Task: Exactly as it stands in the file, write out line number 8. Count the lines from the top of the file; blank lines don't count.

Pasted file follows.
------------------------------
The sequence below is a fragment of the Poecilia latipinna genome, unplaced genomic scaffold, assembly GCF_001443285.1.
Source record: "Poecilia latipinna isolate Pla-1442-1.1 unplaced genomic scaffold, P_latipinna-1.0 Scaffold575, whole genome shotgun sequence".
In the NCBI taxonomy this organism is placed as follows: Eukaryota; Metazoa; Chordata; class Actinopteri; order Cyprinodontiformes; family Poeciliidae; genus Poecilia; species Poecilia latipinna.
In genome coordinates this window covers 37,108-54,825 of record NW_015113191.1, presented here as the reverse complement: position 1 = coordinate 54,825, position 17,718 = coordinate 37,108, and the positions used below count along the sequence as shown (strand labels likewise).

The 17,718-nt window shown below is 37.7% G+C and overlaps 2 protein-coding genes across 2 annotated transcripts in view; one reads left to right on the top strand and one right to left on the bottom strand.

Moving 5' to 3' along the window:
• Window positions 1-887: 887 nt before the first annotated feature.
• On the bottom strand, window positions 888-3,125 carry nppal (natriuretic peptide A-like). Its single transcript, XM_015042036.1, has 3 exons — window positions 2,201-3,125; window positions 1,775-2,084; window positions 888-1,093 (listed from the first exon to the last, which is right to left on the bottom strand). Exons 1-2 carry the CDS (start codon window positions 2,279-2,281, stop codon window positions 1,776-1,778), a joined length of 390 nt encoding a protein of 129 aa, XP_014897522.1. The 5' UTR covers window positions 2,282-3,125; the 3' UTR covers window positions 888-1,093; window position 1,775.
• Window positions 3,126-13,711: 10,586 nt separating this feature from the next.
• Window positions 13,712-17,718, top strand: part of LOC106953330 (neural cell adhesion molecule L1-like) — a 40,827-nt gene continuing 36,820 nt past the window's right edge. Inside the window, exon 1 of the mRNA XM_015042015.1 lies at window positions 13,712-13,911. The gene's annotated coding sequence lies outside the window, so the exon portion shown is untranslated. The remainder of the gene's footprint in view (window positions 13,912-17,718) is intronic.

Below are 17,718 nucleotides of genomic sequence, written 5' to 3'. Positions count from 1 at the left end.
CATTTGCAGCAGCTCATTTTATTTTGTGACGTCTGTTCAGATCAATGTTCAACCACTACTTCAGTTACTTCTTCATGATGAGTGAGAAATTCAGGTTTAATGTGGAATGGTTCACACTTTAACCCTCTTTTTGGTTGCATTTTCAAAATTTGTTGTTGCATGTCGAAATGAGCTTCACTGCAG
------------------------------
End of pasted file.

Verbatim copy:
• On the bottom strand, window positions 888-3,125 carry nppal (natriuretic peptide A-like). Its single transcript, XM_015042036.1, has 3 exons — window positions 2,201-3,125; window positions 1,775-2,084; window positions 888-1,093 (listed from the first exon to the last, which is right to left on the bottom strand). Exons 1-2 carry the CDS (start codon window positions 2,279-2,281, stop codon window positions 1,776-1,778), a joined length of 390 nt encoding a protein of 129 aa, XP_014897522.1. The 5' UTR covers window positions 2,282-3,125; the 3' UTR covers window positions 888-1,093; window position 1,775.